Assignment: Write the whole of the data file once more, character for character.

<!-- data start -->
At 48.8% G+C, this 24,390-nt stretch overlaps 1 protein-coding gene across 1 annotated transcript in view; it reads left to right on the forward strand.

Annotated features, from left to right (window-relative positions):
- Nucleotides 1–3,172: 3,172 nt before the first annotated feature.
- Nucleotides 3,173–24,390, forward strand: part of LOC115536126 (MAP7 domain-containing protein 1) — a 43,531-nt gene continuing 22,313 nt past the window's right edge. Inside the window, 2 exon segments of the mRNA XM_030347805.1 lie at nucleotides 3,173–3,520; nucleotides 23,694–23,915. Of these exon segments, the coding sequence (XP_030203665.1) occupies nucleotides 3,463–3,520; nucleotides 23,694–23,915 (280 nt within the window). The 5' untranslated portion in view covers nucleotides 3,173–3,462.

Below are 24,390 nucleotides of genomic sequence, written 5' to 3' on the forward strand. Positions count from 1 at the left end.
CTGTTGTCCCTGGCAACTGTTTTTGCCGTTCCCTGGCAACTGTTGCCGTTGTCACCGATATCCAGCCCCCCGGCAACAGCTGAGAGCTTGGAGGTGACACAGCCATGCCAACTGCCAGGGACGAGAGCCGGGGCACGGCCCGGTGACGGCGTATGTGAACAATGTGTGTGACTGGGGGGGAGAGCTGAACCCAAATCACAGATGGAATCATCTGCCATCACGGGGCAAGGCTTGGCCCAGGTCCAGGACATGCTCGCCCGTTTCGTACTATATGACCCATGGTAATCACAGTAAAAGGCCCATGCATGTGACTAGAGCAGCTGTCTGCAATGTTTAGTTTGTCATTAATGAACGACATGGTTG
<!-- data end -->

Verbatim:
At 48.8% G+C, this 24,390-nt stretch overlaps 1 protein-coding gene across 1 annotated transcript in view; it reads left to right on the forward strand.

Annotated features, from left to right (window-relative positions):
- Nucleotides 1–3,172: 3,172 nt before the first annotated feature.
- Nucleotides 3,173–24,390, forward strand: part of LOC115536126 (MAP7 domain-containing protein 1) — a 43,531-nt gene continuing 22,313 nt past the window's right edge. Inside the window, 2 exon segments of the mRNA XM_030347805.1 lie at nucleotides 3,173–3,520; nucleotides 23,694–23,915. Of these exon segments, the coding sequence (XP_030203665.1) occupies nucleotides 3,463–3,520; nucleotides 23,694–23,915 (280 nt within the window). The 5' untranslated portion in view covers nucleotides 3,173–3,462.

Below are 24,390 nucleotides of genomic sequence, written 5' to 3' on the forward strand. Positions count from 1 at the left end.
CTGTTGTCCCTGGCAACTGTTTTTGCCGTTCCCTGGCAACTGTTGCCGTTGTCACCGATATCCAGCCCCCCGGCAACAGCTGAGAGCTTGGAGGTGACACAGCCATGCCAACTGCCAGGGACGAGAGCCGGGGCACGGCCCGGTGACGGCGTATGTGAACAATGTGTGTGACTGGGGGGGAGAGCTGAACCCAAATCACAGATGGAATCATCTGCCATCACGGGGCAAGGCTTGGCCCAGGTCCAGGACATGCTCGCCCGTTTCGTACTATATGACCCATGGTAATCACAGTAAAAGGCCCATGCATGTGACTAGAGCAGCTGTCTGCAATGTTTAGTTTGTCATTAATGAACGACATGGTTG